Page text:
Swell in the winter is almost always near/moderate fetch trade-wind-driven waves. The Trades blow a near constant 10-15 knots (or more), so often times surfable wave conditions also have "onshore" wind and chop It’s a rare day to have super glassy conditions - although it does happen. The biggest sets we ever see are 6-8 feet. Normally they are 4 feet high.
Also, because of the reef the wave is very consistent; it’s common to have a 4-6 foot face on the initial drop. Rides of 50 to 100 yards are possible on good days when it’s connecting. This is a very uncrowded break, so except for having to share with a few other guests, you can catch all the waves you want!
Related blog post: Video of surfing our wave in Belize
If you want world-class, immaculately groomed long fetch overhead barrels - you should consider a destination such as Tavarua or the Mentawais. However, if you're a surfer planning to go to Glover's for the reefs and kayaking, windsurfing, etc. - you also might be rewarded with some very fun, VERY uncrowded tropical surf.
6’10” Epoxy Fish by Yancy Spencer
6’10” & 7’10” Funboards by Blue Surfboards
7’6” MBB Thruster by Channel Islands
9’0” & 9’2” Performance Epoxy Longboards by Colbalt
Surfers may want to bring their own board, which we will gladly carry out to the island. One can ride a variety of boards on the break, everything from long boards and fun shapes on mellower days (or for the less experienced) and our wave is also great for the modern fish shapes on bigger days. True short board thrusters occur on bigger days for those in the know. A fish is probably the all-around best bet as it works in most size waves, including smaller, mushier days. Another good option would be the new hybrid "mini-tanker" boards with higher volume/less length in the 6-7 ft range. Our wave is not a consistent short board break but it is a very consistent long board break; any board over 7’ is going to perform well on our wave.
Booties are required to wear at all times in the water. Our Belize packing list on the Adventure Island at Glover's Reef info sheet (you can request this document to be mailed or emailed to you) includes a discussion of booties. Surfers should bring booties that are thin enough to allow for mobility on the board, yet thick enough to buffer the rock/coral from harming their feet. Some booties made specifically for diving are big and too cumbersome for surfing.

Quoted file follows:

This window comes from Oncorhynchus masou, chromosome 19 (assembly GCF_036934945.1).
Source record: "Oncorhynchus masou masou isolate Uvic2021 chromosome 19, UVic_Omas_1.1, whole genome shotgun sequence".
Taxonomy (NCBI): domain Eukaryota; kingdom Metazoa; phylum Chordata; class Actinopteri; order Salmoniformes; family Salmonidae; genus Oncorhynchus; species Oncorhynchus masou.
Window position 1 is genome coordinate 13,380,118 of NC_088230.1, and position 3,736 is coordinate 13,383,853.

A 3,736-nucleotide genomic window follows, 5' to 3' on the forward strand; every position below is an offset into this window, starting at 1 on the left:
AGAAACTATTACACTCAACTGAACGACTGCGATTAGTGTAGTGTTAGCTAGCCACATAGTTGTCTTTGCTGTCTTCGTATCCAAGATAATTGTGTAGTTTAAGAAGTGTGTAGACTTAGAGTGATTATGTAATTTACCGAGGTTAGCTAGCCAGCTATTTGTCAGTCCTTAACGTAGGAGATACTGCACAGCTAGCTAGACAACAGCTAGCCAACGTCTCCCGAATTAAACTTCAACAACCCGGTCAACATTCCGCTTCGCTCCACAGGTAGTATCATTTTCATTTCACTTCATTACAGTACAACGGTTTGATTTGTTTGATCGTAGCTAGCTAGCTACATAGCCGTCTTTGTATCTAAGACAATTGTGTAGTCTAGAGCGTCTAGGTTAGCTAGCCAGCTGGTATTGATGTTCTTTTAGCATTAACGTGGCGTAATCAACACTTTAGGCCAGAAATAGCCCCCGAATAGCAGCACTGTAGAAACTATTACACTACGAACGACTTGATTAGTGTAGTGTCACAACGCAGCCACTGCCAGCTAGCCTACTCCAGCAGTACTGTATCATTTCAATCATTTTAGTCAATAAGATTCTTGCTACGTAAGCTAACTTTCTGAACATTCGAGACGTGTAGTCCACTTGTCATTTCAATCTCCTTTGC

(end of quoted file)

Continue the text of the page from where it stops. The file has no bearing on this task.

Good waves can be found all year, it depends on the weather out to sea which creates the swells that form the best waves. Winter and spring are windy seasons and Long Caye will usually see a good break of four feet or higher during this time, but occasionally the seas do flatten out for a few days at a time. December through March may be the best time to plan for waves, though we have had flat spells during these months as well. Last season, even the month of April had decent surf for 3 out of 4 weeks.
Our waves are generated by the trade winds, which blow all season long. These conditions are different than many surf destinations that rely on a "storm season" from either the Northern or Southern Hemisphere. This is relatively short period wind waves and usually originates a few hundred miles from the island. As such, it never really goes "flat" for long periods, usually not for more than a few days, although sometimes the waves do arrive with those same onshore trade winds. Like any surf destination, you never can truly predict what the weather will deliver on any given week.
Looking for wind or wave information for our island? Follow the link above to a satellite buoy station with wind and wave information, located 31 miles WNW of our island, right in the area where we cross the Blue on our way to Glover's Reef.